Article Text

PDF

Ultrastructural study of the extra-articular Leeds-Keio ligament prosthesis
  1. E Nomura1,
  2. M Inoue2,
  3. H Sugiura3
  1. 1Department of Orthopaedic Surgery, Kawasaki Municipal Hospital, Kawasaki-ku, Kawasaki 210-0013, Japan
  2. 2Department of Orthopaedic Surgery, Isehara-kyodo Hospital, Isehara, 259-1132, Japan
  3. 3Department of Pathology, Kawasaki Municipal Hospital
  1. Correspondence to:
 Dr E Nomura
 Department of Orthopaedic Surgery, Kawasaki Municipal Hospital, 12-1, Shinkawa-dori, Kawasaki-ku, Kawasaki 210-0013, Japan; edk-nomuraspn1.speednet.ne.jp

Abstract

Background: There have been several histological studies of the Leeds-Keio ligament in anterior cruciate ligament reconstruction, but there have been few of the Leeds-Keio ligament in the extra-articular portion.

Aims/Methods: To report the histological and ultrastructural findings of two cases of medial patellofemoral ligament reconstruction using the Leeds-Keio ligament, removed 6.1 years and 8.7 years after implantation.

Results: In both cases, the tissue over the Leeds-Keio ligament was a ligament-like tissue. Electron microscopy showed that the diameter of the collagen fibrils in the tissue over the Leeds-Keio ligament was unimodal in the case investigated 6.1 years after implantation but bimodal in the case investigated after 8.7 years.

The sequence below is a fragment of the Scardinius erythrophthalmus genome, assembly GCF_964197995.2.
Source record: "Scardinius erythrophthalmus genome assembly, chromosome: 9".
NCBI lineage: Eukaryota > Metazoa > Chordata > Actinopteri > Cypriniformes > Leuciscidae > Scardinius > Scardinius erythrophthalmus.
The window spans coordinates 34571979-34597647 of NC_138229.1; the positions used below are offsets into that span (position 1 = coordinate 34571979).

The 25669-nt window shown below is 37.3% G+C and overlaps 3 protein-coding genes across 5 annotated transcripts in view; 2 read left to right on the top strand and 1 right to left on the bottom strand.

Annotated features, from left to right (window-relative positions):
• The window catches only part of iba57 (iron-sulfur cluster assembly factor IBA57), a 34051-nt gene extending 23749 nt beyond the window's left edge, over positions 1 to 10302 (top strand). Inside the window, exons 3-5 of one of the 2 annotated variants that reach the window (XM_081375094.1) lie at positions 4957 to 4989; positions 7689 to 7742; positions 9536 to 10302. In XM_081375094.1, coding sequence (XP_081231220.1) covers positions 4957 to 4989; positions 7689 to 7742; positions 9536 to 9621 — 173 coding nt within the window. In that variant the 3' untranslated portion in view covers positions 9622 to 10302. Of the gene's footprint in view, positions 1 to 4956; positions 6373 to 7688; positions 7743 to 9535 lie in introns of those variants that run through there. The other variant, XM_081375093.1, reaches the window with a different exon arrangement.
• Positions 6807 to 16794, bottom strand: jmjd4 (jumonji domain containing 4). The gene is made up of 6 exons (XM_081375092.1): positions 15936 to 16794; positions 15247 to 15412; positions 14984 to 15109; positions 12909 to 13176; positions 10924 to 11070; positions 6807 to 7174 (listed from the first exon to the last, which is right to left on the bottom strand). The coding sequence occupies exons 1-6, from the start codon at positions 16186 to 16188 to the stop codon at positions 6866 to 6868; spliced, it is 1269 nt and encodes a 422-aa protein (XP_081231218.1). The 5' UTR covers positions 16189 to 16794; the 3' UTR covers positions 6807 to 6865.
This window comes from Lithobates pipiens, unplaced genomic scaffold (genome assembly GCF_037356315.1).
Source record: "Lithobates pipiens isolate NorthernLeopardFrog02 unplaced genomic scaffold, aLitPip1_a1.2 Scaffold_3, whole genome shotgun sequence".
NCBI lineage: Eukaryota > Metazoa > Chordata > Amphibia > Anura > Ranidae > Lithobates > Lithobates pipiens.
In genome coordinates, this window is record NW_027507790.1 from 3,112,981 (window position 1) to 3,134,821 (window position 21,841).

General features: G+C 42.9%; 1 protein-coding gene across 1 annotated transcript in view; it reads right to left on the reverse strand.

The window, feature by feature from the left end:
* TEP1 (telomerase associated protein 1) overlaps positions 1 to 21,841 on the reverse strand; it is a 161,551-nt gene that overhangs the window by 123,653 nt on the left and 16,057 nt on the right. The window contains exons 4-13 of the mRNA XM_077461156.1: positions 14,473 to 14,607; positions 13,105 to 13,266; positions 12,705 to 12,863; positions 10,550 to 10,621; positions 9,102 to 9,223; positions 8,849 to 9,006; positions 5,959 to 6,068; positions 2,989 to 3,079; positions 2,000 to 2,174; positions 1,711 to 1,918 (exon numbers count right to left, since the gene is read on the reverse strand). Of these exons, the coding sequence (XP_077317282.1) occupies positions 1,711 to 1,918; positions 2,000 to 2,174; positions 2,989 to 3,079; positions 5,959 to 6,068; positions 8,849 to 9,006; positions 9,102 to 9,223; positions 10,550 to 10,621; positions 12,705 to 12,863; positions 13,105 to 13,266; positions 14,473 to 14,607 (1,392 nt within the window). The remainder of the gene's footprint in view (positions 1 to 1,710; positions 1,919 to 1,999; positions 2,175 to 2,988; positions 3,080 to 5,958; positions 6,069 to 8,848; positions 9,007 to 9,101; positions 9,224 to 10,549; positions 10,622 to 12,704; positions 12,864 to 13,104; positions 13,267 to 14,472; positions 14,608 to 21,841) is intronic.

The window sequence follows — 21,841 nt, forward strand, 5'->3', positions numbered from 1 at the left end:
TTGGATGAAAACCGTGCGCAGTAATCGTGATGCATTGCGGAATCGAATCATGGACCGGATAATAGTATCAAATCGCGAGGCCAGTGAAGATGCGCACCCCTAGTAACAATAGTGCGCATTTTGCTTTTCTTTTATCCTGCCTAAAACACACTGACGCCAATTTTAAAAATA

Conclusions: The tissue over the Leeds-Keio ligament may continue to grow with prolonged periods of mechanical stress.

  • LK, Leeds-Keio
  • MPFL, medial patellofemoral ligament
  • reconstructed ligament
  • collagen fibril
  • diameter
  • electron microscopy

Statistics from Altmetric.com

The Leeds-Keio (LK) ligament (Neoligaments, Leeds, UK), which is made of polyester as an open weave mesh-like structure, was developed as an alternative anterior cruciate ligament.1 Several histological studies of reconstructed anterior cruciate ligament LK ligaments have shown that the fibroelastic response to the LK ligament usually lacks axial orientation inside or immediately adjacent to the artificial ligament.2,3 We histologically examined the extra-articular reconstructed medial patellofemoral ligament (MPFL) using the LK ligament and a medial retinaculum slip coverage4 in 15 specimens, one to nine years after transplantation, and showed that the tissue over the artificial ligament was mature only in specimens taken more than five years after surgery. In addition, we found that it was extremely important to investigate the reconstructed MPFL using the electron microscope.

This report presents the histological and ultrastructural findings of two Leeds-Keio MPFL grafts gathered 6.1 years and 8.7 years after implantation.

CASE REPORT